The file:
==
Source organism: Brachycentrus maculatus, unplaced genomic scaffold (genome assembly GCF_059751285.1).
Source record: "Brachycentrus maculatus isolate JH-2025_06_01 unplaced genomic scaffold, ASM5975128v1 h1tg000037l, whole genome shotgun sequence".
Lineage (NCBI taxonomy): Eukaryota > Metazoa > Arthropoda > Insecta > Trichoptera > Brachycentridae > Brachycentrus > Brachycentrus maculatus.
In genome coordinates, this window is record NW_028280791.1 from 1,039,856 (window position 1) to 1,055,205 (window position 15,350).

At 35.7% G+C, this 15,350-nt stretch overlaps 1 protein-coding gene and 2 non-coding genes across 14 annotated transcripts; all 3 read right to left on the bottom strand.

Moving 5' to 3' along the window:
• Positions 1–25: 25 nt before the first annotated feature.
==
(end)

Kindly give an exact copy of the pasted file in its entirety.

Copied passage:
Source organism: Brachycentrus maculatus, unplaced genomic scaffold (genome assembly GCF_059751285.1).
Source record: "Brachycentrus maculatus isolate JH-2025_06_01 unplaced genomic scaffold, ASM5975128v1 h1tg000037l, whole genome shotgun sequence".
Lineage (NCBI taxonomy): Eukaryota > Metazoa > Arthropoda > Insecta > Trichoptera > Brachycentridae > Brachycentrus > Brachycentrus maculatus.
In genome coordinates, this window is record NW_028280791.1 from 1,039,856 (window position 1) to 1,055,205 (window position 15,350).

At 35.7% G+C, this 15,350-nt stretch overlaps 1 protein-coding gene and 2 non-coding genes across 14 annotated transcripts; all 3 read right to left on the bottom strand.

Moving 5' to 3' along the window:
• Positions 1–25: 25 nt before the first annotated feature.